Profiles of Franklin County, Vermont
Actors, Artists, Dancers, Musicians, Writers,
and Friends of the Arts

Pat Austin


      There are two Pat Austins in town. They get each other's phone calls and mail, but they do not share recipes. Pat Austin the singer lives here and works in the Franklin County Court Diversion program.
      Pat started singing folk and blues with Larry Austin after she was graduated from college. From that they formed a folk trio which grew into a folky/blue grass quartet, then there were five. That became the rock band Elephant Gerald in the late 70s. She moved on to be lead singer for the New Leaf Band in the Northeast Kingdom. They had three repertoires: Jazz, Country, and Top 40. They needed that kind of diversity to play gigs 6 nights a week for 2-1/2 years in an area with limited audiences.
      "It was the most fun I've ever had," she said, "and the hardest work." The band was based in a commune called Frog Run Farm, a place the kids could come. "They had a ball on the farm while I worked." Pat's daughters obviously survived growing up in the music scene, because they now have a band called Zola Turn.
      After New Leaf, Debbie Patton, Marsha Brewster, and Pat started the Spyders. Their 5 piece backup band included at one time or another some of the best jazz players in Vermont: Bill Patton, Big Joe Burrell, Lar Dugan, Dave Grippo, Rob Guerrina, and Joe Moore. "It was a real mix of jazz and swing standards, Motown and R&B," Pat said. "Just good danceable stuff."
      The Zephyrs are 10 women who range in age from 16 to 51. Marsha Brewster and Debbie Patton have daughters in the group. "It's a virus you can't shake and wouldn't want to," she said. "Zephyrs is a gift. Not just musically, but a wonderful instant family of sisters. We get together weekly and just catch up. The group sings away any negatives we accumulate throught the week." Pat mentions that the Zephyrs are available to do events; email us for booking info.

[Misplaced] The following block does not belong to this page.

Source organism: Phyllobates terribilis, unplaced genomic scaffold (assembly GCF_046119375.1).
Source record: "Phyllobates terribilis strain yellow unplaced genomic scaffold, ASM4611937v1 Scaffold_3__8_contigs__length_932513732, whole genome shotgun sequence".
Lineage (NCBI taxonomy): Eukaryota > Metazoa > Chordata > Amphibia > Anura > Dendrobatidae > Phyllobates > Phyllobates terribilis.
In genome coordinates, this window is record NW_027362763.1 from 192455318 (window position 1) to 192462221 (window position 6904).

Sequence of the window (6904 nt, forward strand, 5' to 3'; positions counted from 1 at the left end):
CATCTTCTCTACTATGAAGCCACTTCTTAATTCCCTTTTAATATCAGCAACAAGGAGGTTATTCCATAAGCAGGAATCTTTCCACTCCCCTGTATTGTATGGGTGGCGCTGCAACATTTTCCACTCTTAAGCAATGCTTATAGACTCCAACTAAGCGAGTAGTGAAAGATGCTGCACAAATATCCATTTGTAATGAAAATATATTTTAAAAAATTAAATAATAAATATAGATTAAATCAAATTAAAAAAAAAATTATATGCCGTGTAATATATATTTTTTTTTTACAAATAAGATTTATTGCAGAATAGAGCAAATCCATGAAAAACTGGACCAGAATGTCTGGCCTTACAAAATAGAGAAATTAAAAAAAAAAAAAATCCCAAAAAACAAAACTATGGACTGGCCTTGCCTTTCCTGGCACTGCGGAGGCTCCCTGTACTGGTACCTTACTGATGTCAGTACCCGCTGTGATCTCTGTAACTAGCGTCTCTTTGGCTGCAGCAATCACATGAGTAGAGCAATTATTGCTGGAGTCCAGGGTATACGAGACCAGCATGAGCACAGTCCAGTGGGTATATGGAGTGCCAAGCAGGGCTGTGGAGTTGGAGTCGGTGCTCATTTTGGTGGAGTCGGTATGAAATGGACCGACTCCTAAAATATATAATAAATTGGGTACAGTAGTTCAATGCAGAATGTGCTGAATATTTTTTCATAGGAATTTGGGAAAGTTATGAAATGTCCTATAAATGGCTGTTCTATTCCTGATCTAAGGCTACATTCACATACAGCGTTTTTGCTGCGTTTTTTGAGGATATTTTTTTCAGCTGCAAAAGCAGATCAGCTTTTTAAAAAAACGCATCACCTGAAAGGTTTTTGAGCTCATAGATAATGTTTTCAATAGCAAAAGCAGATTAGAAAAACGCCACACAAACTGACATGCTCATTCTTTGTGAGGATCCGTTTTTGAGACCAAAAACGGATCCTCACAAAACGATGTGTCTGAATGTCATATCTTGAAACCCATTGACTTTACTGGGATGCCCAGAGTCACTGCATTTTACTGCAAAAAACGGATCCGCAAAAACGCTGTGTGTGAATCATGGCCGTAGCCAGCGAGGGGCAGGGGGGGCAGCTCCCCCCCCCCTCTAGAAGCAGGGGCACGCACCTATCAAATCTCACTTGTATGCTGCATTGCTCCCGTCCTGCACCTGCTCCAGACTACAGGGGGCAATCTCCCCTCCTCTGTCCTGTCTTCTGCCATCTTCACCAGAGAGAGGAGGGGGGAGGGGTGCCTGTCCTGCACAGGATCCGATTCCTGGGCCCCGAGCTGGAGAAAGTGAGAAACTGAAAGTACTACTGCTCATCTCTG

Pat has been Executive Director of Court Diversion for 17 years. "Other than music the only thing I've done for more than 6 months without getting bored mainly because I really believe in it," she said. It's an unusual job because there is so little obvious feedback, "because most of the time that we're successful, we never see our clients again. If anyone wants to feel like they're really making a difference in the community we'd like to add them to our review board."
      Her dog Dusty doesn't sing but he's a joy in the office.

      Many of the AAC profiles first appeared in the County Courier, the St Albans Messenger, and online in ArtBits on this site, in the Arts and Entertainment section of VermontNOW magazine, and on

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